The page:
toddler with leg pain
(san antonio, texas)
My son is 1 yr 9 months slipped on a clothes hanger and twisted his leg 12 days ago took him to the ER xrays came out OK gave him ibuprofen and that was it took him 3 days later still not walking the Dr examine was fine and xray'ed again everything came out fine ... had a follow up Monday we are waiting on other xrays but my son is still in pain he walks a bit but very slow and with a limb he can be fine at times then all of a sudden he's grabbing at his lower leg crying in pain for several mins. We are giving him his meds, wondering if I should ask for an mri or just let it heel
First of all, stop with all the x-rays. In twelve days your son has had three sets of x-rays. Yes, sometimes a stress fracture may not initially show up on x-ray, but I am wondering why the doctor took a second set of x-rays only three days after the set that was taken in the Emergency Room.
There are a few possible causes of your son's continued pain after twelve days. He may have sustained a soft tissue injury, meaning when he slipped he did some damage to one of the muscles in his lower leg. This would include damage to the tendons as well which is the extension of the muscles. Rest and ibuprofen should have helped this and in an otherwise healthy child he should have been healed by now. The only exception would be if he is very active and has been trying to run around in spite of the injury.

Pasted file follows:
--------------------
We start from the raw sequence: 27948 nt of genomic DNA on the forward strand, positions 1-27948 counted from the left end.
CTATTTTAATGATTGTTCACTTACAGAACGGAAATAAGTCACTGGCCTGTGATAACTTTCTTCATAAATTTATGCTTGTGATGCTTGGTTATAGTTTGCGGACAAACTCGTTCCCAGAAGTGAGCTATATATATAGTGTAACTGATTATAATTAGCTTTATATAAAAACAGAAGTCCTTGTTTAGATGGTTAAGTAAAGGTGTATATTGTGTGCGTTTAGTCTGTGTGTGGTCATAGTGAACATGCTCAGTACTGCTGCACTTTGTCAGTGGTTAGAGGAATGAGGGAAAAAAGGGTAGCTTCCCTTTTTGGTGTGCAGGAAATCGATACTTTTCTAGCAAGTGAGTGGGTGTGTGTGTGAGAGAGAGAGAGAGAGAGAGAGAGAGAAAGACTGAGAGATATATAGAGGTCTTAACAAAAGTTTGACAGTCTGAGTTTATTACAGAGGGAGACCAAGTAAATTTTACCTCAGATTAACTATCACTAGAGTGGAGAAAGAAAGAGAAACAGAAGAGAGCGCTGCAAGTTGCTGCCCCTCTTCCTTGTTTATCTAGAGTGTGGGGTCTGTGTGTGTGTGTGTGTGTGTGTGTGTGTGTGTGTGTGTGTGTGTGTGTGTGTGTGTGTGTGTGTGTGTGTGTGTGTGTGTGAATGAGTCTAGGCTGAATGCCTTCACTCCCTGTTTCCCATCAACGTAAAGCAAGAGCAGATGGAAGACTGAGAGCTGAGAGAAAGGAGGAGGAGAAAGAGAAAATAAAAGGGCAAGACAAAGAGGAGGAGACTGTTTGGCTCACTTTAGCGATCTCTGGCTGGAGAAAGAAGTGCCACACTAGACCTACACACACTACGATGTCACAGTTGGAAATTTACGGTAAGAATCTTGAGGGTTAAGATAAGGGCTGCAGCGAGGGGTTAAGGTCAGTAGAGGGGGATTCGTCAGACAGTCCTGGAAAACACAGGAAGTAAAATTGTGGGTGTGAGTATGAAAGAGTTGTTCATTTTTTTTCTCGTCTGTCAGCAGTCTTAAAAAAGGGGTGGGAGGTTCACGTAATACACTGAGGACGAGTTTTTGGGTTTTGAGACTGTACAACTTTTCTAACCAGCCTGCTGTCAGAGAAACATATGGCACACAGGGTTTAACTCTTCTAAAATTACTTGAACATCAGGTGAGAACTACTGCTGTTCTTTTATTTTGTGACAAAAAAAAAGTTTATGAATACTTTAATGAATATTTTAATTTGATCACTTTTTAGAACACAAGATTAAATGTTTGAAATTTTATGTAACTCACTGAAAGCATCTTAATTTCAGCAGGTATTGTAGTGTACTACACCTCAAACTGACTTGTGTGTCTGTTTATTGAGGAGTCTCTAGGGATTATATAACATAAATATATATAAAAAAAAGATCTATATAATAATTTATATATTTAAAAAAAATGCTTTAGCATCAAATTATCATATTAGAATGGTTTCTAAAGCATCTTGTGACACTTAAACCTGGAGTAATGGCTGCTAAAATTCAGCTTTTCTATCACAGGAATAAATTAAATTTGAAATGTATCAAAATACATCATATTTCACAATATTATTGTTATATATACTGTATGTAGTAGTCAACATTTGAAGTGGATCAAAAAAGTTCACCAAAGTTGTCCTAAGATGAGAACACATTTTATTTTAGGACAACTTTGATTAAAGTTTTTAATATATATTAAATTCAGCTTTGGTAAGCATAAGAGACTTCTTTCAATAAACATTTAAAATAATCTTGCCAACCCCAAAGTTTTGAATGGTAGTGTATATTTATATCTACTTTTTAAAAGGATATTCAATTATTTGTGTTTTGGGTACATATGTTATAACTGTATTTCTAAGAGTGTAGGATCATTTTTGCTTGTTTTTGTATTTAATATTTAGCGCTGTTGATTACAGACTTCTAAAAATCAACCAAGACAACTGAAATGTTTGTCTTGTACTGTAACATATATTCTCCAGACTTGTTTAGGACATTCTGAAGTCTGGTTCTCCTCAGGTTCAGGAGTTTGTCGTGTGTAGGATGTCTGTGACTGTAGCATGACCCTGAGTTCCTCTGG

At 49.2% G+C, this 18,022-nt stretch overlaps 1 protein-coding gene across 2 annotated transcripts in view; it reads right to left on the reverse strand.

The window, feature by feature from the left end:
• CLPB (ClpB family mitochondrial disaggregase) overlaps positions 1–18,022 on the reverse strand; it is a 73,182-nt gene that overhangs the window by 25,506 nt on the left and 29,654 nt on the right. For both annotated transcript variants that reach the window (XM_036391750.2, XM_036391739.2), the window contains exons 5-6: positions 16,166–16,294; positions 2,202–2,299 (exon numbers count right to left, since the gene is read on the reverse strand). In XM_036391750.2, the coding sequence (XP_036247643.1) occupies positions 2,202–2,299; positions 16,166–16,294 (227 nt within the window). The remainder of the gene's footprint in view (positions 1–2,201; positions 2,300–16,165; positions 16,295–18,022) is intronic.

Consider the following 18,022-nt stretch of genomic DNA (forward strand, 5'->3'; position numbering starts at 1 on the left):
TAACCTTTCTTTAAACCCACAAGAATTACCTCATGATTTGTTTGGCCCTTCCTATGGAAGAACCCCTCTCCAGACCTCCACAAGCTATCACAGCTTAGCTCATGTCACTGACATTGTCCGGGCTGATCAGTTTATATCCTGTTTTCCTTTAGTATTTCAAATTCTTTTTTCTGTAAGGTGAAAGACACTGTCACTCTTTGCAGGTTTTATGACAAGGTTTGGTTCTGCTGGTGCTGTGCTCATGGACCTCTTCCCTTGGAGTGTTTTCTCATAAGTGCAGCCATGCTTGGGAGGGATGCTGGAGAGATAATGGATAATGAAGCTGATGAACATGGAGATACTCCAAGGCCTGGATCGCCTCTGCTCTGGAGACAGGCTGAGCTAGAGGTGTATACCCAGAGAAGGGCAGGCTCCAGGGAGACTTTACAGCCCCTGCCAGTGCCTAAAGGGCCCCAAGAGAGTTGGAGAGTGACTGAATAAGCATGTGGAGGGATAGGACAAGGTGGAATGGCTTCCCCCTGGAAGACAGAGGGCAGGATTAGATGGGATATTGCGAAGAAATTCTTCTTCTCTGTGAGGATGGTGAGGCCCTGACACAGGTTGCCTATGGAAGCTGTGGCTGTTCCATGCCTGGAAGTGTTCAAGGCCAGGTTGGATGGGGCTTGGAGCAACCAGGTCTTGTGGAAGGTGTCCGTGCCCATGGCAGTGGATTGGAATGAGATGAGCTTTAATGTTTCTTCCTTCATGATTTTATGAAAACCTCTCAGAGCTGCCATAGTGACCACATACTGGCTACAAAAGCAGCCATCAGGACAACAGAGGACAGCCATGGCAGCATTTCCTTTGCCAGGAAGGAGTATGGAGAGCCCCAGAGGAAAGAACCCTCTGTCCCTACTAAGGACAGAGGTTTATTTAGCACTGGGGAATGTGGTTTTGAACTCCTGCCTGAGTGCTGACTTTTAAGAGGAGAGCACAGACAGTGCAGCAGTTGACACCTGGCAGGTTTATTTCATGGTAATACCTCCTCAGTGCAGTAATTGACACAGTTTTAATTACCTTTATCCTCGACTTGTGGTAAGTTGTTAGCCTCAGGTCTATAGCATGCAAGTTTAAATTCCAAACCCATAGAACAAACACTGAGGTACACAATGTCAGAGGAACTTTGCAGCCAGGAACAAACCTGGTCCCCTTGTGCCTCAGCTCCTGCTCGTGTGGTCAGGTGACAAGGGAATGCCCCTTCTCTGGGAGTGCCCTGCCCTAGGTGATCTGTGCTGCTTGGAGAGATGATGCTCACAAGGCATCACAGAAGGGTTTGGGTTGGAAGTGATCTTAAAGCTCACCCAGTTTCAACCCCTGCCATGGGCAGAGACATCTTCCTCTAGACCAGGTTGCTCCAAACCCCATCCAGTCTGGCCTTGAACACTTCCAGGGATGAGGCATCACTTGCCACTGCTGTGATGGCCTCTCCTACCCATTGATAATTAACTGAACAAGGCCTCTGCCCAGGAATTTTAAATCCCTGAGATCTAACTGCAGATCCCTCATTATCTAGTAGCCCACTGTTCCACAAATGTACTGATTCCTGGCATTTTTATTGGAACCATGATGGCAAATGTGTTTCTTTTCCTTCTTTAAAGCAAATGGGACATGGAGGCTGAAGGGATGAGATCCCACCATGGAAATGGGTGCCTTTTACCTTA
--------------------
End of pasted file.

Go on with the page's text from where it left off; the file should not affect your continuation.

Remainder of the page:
As I just mentioned, there is always the chance that your son sustained a stress fracture of either the tibia (most common) or the fibula bone. Many times a
stress fracture will not show up on x-ray, even a follow up x-ray ten to fourteen days later, may still not show signs of the fracture. In these instances then more advanced imaging may be needed such as an MRI.
I do think it may be too early to consider advanced imaging but that is not my decision to make.
The other possibility that may be causing delayed pain in your son's leg is the possibility of damage to the growth plate of the tibia bone. In an effort for bones to continue to grow as the child grows, each bone in the body has a growth plate, or epiphyseal plate from which the bone expands.
The tibia has two growth plates, one at the top part of the bone, close to the knee, while the other is at the other end of the bone closer to the ankle.
The problem here is that when you look at the growth plates on x-ray it can be very difficult to tell the difference between a normal growth plate and one that has a fracture running through it. Fractures through the growth plate are classified according to the Salter-Harris
classification. There are five types of fractures through the growth plate.
Epiphyseal fractures that go undetected have the potential to adversely affect the growth plate as your child ages. It may cause an overall shortening of the particular bone; it may also cause the bone to growth slightly angulated.
I am not saying this is what has occurred in your son, but you should have your doctor check for this possibility. If the majority of pain is coming from the area of bone where the growth plate is located then further investigation is necessary. Usually casting the leg for a period of time is all that is necessary to allow the fracture to heal.
Marc Mitnick DPMDISCLAIMER